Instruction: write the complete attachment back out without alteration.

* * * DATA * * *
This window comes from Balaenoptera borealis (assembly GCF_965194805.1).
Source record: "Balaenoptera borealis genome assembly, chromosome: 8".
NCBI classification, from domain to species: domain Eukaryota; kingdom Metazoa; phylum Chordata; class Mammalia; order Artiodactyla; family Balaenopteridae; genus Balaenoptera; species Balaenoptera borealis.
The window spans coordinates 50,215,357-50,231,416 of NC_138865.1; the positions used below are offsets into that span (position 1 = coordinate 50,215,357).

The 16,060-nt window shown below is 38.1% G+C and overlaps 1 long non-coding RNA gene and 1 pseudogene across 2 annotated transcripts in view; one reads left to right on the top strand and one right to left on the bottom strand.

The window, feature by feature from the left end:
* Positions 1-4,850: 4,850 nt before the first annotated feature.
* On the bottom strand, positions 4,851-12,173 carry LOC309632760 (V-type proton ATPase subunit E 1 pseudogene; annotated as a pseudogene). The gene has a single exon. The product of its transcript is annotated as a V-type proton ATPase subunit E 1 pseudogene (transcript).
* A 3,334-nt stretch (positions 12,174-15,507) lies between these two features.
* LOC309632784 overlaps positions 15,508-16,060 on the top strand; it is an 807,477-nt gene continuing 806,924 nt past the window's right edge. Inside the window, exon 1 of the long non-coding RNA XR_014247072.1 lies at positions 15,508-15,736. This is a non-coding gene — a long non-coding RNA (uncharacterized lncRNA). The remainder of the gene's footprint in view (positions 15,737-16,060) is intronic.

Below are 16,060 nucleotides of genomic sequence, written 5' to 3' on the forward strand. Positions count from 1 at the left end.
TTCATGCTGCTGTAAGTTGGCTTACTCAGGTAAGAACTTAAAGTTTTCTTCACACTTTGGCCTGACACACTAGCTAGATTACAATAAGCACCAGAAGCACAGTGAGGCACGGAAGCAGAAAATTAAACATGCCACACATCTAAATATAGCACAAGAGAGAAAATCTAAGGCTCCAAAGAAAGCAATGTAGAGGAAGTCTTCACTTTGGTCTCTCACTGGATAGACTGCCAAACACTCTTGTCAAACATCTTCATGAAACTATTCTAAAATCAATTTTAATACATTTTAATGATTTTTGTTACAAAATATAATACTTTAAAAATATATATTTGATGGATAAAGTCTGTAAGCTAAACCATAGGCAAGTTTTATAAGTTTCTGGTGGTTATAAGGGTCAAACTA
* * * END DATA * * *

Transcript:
This window comes from Balaenoptera borealis (assembly GCF_965194805.1).
Source record: "Balaenoptera borealis genome assembly, chromosome: 8".
NCBI classification, from domain to species: domain Eukaryota; kingdom Metazoa; phylum Chordata; class Mammalia; order Artiodactyla; family Balaenopteridae; genus Balaenoptera; species Balaenoptera borealis.
The window spans coordinates 50,215,357-50,231,416 of NC_138865.1; the positions used below are offsets into that span (position 1 = coordinate 50,215,357).

The 16,060-nt window shown below is 38.1% G+C and overlaps 1 long non-coding RNA gene and 1 pseudogene across 2 annotated transcripts in view; one reads left to right on the top strand and one right to left on the bottom strand.

The window, feature by feature from the left end:
* Positions 1-4,850: 4,850 nt before the first annotated feature.
* On the bottom strand, positions 4,851-12,173 carry LOC309632760 (V-type proton ATPase subunit E 1 pseudogene; annotated as a pseudogene). The gene has a single exon. The product of its transcript is annotated as a V-type proton ATPase subunit E 1 pseudogene (transcript).
* A 3,334-nt stretch (positions 12,174-15,507) lies between these two features.
* LOC309632784 overlaps positions 15,508-16,060 on the top strand; it is an 807,477-nt gene continuing 806,924 nt past the window's right edge. Inside the window, exon 1 of the long non-coding RNA XR_014247072.1 lies at positions 15,508-15,736. This is a non-coding gene — a long non-coding RNA (uncharacterized lncRNA). The remainder of the gene's footprint in view (positions 15,737-16,060) is intronic.

Below are 16,060 nucleotides of genomic sequence, written 5' to 3' on the forward strand. Positions count from 1 at the left end.
TTCATGCTGCTGTAAGTTGGCTTACTCAGGTAAGAACTTAAAGTTTTCTTCACACTTTGGCCTGACACACTAGCTAGATTACAATAAGCACCAGAAGCACAGTGAGGCACGGAAGCAGAAAATTAAACATGCCACACATCTAAATATAGCACAAGAGAGAAAATCTAAGGCTCCAAAGAAAGCAATGTAGAGGAAGTCTTCACTTTGGTCTCTCACTGGATAGACTGCCAAACACTCTTGTCAAACATCTTCATGAAACTATTCTAAAATCAATTTTAATACATTTTAATGATTTTTGTTACAAAATATAATACTTTAAAAATATATATTTGATGGATAAAGTCTGTAAGCTAAACCATAGGCAAGTTTTATAAGTTTCTGGTGGTTATAAGGGTCAAACTA